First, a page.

Have you ever used register_field_group() for a packaged theme or plugin? Most people haven’t. In fact, http://advancedcustomfields.com doesn’t even have documentation on the function. Where this function comes into play is if you try to register a field group (and subsequently, fields) with PHP using the ACF API. The easiest way to see this is by using ACF’s built in PHP export. The subsequent block of code that is rendered can be pretty daunting, and in my opinion, a little bloated depending on your application. For people exporting fields for a theme, it’s probably fine, but for someone writing a plugin that dynamically creates fields, this behemoth can be a pain to write and manage. My biggest beef is with the “location” key passed to register_field_group().
“Location” accepts a multidimensional array, mapping each key => value to the boolean-esque rules that are used to assign fields to a particular location in your WP installation. For example, only show this field for this particular page and the user is an administrator. Where this get’s to be a little overwhelming, is when you are registering a field to a lot of different areas, yet ignoring a lot of others. One example I’ve used recently is widgets. I want to add a text field to all the default WP widgets but not all the other ones. My location value may look something like this:[gist https://gist.github.com/6edebde58013f429b0bf /]
You can see how that can start to get a little ridiculous right? 60 lines for one value? Especially when most of it is repeated! So I wrote a function for generating these giant location arrays when all the values are similar.[gist https://gist.github.com/ac2f976d8929c7bd18c2 /]
In a nutshell you pass an array of locations that all share a similar a similar parent. In the case above, they were all widgets. Then you supply the operator to compare against and an $extended boolean parameter. The $extended variable is for when each location is a new rule. For example, I want to show this field when the widget is “Archives” or when the widget is “Meta.” The default logic to show a field is that all the parameters must match (and operator). We then pass this function to a variable which we use with the location rule of register_field_group().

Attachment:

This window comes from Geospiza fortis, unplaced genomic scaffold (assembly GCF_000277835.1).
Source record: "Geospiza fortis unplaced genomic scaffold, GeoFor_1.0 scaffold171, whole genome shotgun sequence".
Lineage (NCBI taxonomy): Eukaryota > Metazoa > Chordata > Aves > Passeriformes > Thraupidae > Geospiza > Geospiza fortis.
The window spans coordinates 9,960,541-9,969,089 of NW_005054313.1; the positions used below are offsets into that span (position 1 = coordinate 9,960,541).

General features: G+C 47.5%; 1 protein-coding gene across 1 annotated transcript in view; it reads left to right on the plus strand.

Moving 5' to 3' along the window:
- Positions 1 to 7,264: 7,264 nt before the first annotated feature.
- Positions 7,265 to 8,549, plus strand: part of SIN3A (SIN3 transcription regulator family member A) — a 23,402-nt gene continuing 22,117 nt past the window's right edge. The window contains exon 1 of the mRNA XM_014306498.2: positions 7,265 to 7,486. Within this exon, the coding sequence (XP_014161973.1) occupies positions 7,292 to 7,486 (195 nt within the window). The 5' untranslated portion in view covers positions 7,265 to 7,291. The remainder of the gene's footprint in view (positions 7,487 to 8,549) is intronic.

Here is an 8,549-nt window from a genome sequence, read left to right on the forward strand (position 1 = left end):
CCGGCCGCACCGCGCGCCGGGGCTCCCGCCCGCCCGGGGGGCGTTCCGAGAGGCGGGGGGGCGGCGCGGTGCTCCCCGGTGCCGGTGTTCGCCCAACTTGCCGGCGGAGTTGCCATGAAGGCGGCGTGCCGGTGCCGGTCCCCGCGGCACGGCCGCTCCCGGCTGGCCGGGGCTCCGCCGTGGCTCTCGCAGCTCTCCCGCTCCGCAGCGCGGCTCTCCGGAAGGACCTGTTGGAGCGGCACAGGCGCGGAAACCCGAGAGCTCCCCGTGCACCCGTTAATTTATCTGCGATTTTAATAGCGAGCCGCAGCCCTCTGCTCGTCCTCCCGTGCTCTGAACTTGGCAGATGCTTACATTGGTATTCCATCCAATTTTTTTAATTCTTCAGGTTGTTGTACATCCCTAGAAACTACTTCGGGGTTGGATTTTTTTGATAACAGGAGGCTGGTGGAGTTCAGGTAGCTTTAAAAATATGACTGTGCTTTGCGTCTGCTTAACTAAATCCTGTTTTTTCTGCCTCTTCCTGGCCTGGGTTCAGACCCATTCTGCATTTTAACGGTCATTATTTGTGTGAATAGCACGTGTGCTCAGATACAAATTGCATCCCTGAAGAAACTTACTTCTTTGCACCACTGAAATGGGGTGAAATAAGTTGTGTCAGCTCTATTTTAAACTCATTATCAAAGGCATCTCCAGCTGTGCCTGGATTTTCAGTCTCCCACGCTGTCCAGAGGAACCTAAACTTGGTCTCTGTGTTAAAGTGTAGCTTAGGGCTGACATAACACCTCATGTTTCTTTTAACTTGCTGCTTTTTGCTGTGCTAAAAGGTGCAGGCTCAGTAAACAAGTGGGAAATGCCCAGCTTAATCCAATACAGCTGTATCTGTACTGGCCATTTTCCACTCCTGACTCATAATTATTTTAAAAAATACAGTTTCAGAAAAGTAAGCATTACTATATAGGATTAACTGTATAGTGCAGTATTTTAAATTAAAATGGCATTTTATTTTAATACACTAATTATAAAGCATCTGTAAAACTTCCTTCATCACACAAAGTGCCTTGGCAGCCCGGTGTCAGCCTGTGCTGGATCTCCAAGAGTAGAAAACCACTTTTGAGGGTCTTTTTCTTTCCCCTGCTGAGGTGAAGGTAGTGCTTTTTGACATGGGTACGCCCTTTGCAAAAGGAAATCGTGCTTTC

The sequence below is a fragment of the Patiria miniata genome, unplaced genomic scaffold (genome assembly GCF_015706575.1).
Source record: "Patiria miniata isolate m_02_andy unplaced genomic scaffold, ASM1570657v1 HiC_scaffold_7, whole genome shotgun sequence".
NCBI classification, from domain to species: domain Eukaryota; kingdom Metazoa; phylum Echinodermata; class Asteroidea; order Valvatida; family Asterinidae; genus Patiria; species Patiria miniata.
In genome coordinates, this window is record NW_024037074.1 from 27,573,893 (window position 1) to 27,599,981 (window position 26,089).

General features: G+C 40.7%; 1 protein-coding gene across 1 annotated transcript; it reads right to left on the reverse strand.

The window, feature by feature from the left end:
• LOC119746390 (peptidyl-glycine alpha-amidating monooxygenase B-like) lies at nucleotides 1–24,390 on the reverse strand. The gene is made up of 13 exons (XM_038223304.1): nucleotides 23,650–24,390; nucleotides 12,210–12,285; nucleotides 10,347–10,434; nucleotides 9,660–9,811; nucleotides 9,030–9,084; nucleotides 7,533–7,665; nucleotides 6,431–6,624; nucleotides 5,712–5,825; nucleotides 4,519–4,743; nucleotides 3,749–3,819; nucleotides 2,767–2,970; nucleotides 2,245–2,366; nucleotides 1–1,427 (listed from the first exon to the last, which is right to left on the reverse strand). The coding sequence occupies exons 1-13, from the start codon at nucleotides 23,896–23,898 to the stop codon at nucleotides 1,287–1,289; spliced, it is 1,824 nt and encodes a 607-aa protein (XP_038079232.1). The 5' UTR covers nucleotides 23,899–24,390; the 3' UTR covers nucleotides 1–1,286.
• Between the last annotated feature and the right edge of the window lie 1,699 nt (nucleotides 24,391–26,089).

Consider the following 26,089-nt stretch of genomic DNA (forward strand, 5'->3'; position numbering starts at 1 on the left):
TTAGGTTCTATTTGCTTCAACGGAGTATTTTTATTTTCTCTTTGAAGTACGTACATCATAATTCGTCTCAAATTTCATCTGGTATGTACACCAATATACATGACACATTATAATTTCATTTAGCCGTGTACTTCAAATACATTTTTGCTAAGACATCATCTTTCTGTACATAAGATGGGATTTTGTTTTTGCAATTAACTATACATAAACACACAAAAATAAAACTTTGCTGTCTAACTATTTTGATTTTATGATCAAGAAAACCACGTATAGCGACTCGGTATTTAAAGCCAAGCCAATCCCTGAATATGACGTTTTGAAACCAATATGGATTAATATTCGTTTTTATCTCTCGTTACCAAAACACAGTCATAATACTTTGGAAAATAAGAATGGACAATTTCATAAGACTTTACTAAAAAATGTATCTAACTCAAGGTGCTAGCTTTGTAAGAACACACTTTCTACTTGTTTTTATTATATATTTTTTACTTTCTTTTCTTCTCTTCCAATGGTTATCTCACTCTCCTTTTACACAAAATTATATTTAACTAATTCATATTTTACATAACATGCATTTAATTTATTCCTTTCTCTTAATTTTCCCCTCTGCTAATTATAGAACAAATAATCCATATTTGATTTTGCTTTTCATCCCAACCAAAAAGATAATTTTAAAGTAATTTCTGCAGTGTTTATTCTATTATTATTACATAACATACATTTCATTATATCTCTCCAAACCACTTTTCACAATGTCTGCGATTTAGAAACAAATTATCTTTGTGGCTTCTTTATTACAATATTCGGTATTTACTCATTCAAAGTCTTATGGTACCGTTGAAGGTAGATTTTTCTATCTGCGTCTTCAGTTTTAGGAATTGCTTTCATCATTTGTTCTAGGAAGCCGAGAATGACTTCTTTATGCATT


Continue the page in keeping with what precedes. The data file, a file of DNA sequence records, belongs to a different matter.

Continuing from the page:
$locations = acfw_location_rules( $wp_widgets, 'widget', '==', true ); register_field_group( array ( 'location' => $locations, // rest of the function goes here ... ) );
Hopefully you find uses for this in your own projects. I know for me, it was definitely a lifesaver for generating long arrays for location rules. I will admit, not being able to set to parameter for something like both “Widgets” and “Administrators” is a limitation, but I’m working on an elegant solution for those instances.
Leave a comment below if you have any questions! I’d be happy to help! Check out http://reddit.com/r/advancedcustomfields if you want to be part of a community all about ACF.